Will Rob Ford be forced to break his promise to cut the city’s land transfer tax?
One of the mayor’s most ballyhooed campaign promises on the election trail last year was his proposal to cut the vehicle registration and land transfer taxes. The car tax proved a relatively easily revenue hole to fill—only about $65 million of the city’s budget—but it turns out that finding the funds to replace the $274 million the LTT pumped into municipal coffers last year is a much bigger problem. With the looming budget shortfall, Rob Ford is now stuck between a rock and a hard place: either break his promise to scrap the tax or sacrifice a nice chunk of change that could be used to address the $774-million gap between spending and revenue currently plaguing city hall.
Last Oct. 21, four days before the civic election, Ford warned he might not deliver on that promise until 2012.
Ten months later, Ford’s budget chief, Councillor Mike Del Grande, is advising the mayor that, with Toronto facing a budget shortfall of up to $774 million, the tax on real estate purchases should stay in place for 2012…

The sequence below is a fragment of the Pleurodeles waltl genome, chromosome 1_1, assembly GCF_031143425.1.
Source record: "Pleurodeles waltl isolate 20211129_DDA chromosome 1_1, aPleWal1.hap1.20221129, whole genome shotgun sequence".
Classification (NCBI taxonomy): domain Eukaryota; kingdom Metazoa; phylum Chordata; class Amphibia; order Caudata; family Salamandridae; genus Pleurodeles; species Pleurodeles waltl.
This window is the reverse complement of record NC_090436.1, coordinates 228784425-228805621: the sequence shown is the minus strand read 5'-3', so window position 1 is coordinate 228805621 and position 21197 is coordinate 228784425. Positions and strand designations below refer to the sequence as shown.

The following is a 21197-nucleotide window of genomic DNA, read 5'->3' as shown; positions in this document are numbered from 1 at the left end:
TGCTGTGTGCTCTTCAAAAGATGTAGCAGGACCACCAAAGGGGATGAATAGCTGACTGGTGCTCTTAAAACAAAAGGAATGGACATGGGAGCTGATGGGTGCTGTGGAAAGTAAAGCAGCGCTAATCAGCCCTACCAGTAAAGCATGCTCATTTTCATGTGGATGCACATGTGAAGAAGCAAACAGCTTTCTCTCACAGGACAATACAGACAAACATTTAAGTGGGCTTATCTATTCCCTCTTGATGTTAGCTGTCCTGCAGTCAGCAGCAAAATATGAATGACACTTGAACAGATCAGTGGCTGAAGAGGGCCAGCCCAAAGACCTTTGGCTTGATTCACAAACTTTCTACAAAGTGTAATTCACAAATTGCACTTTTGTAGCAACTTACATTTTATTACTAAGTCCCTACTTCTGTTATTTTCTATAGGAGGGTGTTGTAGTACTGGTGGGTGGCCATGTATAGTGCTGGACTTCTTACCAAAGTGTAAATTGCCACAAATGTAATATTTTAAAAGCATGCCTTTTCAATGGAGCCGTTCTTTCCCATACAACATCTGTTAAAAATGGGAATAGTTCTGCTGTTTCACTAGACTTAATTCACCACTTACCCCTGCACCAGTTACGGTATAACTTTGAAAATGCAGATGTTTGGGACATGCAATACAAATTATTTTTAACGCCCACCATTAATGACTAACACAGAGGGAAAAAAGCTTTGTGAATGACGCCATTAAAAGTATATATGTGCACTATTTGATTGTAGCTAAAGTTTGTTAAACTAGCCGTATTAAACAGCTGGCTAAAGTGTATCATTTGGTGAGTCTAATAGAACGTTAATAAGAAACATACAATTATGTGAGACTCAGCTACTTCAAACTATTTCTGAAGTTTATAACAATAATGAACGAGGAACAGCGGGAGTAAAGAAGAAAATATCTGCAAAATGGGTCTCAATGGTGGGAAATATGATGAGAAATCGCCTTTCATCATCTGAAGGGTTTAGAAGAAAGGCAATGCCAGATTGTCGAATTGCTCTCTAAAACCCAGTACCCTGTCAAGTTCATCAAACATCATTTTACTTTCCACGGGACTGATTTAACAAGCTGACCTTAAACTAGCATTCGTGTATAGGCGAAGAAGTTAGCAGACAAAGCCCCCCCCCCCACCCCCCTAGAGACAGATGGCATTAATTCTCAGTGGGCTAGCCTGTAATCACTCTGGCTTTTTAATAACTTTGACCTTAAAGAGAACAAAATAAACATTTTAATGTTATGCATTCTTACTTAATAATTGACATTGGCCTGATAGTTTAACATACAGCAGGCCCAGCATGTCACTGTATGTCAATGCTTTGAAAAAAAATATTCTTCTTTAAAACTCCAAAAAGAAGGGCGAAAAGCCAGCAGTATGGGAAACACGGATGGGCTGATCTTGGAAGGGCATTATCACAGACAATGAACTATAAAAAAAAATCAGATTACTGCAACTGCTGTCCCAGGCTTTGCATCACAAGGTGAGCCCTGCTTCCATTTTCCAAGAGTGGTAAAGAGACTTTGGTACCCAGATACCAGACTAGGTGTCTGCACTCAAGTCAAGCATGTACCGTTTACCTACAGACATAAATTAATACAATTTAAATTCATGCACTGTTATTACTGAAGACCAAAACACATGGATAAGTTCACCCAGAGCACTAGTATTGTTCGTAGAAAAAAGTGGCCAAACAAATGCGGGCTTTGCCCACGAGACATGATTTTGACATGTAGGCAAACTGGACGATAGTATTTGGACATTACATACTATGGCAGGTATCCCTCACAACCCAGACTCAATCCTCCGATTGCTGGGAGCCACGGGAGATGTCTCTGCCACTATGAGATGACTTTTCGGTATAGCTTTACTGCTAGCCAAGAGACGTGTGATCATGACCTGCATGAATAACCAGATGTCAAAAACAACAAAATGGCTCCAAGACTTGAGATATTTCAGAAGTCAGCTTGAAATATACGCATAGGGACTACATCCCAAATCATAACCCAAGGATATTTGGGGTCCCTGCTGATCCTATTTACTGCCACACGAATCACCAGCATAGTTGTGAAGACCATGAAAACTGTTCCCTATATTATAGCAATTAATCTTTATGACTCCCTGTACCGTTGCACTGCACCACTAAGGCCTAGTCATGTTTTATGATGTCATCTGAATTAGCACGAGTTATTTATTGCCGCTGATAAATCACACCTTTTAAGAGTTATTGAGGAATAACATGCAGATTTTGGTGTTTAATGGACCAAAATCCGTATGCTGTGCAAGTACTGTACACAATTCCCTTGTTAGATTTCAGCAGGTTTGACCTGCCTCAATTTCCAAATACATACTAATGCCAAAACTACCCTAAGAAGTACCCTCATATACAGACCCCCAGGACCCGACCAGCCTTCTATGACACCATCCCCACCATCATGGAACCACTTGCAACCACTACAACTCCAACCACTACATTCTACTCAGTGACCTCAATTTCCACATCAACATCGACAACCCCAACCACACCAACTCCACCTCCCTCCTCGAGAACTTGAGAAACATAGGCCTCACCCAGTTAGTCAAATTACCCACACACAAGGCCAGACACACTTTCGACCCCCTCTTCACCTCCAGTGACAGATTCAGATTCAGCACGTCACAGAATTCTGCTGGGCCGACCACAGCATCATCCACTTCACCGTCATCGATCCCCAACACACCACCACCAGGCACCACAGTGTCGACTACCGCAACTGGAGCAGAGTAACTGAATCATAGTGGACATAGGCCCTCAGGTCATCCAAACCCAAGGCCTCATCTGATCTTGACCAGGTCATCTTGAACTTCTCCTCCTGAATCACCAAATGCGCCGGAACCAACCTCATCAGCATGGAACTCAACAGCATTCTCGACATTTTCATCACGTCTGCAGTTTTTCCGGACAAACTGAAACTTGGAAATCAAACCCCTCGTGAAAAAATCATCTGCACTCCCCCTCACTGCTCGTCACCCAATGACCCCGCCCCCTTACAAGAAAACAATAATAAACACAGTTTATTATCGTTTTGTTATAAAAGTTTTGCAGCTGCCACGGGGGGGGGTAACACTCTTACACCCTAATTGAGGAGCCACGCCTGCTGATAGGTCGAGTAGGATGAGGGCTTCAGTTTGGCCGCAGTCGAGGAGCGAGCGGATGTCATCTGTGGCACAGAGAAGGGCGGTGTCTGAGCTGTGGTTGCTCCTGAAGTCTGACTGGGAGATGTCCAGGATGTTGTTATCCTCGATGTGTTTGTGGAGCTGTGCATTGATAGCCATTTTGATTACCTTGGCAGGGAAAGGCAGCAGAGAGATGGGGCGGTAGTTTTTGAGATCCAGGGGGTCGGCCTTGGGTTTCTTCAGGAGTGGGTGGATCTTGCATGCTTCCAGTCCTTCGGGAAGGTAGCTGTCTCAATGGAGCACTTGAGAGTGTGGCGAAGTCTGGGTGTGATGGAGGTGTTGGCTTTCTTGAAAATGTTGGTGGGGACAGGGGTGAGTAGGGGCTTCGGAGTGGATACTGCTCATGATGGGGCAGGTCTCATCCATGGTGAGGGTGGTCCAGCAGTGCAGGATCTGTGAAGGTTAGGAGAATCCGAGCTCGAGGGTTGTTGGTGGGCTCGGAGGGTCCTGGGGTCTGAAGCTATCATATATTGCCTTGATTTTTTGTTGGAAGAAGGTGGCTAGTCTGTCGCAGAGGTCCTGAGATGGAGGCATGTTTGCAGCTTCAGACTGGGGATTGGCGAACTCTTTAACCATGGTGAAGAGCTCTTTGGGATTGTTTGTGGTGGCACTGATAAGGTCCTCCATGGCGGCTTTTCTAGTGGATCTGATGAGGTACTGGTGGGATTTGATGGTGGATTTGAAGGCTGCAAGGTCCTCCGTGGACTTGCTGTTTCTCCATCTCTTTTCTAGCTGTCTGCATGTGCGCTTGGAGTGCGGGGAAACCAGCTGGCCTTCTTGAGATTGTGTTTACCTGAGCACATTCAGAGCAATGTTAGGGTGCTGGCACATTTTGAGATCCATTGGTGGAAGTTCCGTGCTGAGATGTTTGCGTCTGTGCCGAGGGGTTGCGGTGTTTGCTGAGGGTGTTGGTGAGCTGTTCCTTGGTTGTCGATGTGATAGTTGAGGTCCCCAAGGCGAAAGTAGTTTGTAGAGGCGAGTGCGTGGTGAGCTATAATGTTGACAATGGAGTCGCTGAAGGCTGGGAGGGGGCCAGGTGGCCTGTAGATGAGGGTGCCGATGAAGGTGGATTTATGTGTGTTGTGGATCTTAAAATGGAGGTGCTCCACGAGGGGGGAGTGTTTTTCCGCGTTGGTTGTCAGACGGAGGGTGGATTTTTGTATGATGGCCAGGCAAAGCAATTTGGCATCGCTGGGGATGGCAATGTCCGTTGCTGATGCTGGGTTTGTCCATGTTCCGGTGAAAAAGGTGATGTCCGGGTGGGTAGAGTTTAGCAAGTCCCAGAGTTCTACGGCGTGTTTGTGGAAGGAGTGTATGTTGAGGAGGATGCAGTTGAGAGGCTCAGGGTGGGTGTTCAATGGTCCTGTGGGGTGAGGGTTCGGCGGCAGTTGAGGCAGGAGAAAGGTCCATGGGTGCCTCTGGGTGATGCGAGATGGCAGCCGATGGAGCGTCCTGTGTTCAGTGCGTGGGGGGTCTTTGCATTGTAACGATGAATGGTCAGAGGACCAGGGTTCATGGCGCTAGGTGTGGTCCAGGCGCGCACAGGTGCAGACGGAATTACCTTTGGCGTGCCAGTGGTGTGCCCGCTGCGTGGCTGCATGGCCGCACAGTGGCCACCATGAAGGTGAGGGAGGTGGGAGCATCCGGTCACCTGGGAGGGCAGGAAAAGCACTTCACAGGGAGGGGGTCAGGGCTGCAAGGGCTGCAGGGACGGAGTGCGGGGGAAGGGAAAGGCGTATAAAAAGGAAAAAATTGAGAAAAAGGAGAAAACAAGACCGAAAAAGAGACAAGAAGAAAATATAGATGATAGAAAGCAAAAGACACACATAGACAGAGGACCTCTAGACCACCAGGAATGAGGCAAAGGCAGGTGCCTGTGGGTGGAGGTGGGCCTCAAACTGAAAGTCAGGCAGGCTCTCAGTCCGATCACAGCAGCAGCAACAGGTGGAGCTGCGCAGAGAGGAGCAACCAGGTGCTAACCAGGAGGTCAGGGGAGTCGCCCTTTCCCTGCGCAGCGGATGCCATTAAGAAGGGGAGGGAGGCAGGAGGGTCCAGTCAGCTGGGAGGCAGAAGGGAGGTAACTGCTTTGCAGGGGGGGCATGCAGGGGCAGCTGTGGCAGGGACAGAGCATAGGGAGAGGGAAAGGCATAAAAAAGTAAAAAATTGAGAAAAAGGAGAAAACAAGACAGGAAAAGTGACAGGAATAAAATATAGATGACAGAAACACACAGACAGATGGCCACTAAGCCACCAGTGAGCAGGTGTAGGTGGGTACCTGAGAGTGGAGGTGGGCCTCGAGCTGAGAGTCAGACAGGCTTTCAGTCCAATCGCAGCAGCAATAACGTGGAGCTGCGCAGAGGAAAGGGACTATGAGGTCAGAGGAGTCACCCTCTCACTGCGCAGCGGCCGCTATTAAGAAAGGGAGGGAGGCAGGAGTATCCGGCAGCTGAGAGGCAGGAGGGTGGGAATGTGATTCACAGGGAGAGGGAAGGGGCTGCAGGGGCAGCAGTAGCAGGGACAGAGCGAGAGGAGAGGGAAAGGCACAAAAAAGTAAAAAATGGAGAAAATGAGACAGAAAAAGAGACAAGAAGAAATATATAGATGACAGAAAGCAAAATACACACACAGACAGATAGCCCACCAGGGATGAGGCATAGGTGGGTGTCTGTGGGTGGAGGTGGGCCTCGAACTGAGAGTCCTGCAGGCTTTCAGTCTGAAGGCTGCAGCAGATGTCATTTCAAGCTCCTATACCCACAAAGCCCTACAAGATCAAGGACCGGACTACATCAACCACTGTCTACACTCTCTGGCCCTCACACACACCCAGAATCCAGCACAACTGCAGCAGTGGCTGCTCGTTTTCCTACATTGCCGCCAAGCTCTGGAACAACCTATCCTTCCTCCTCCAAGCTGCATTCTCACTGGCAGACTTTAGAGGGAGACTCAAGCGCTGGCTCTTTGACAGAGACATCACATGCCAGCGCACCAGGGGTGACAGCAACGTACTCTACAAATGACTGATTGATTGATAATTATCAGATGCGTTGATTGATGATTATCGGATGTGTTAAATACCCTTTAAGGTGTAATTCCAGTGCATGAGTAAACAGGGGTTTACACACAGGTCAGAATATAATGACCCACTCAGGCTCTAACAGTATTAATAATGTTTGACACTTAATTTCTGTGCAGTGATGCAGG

“We have been told by the mayor’s office they are looking at phasing the tax out over a two- to three-year time frame,” said Von Palmer, spokesman for the Toronto Real Estate Board, which has lobbied aggressively for the repeal of a levy he says unfairly penalizes Toronto homebuyers.
Given the knock-down fight the mayor is going to continue to have just to balance the budget this term, it’s difficult to imagine how he’ll be able to balance the budget in future years without facing even more heated opposition than he already has. But Ford has shown he’s capable of sticking to campaign promises despite good reasons to do otherwise (see: Sheppard subway, extension of), so it’s entirely possible he’ll try to put this one through anyway—which means that Toronto’s budget chaos isn’t likely to be a one-time only phenomenon.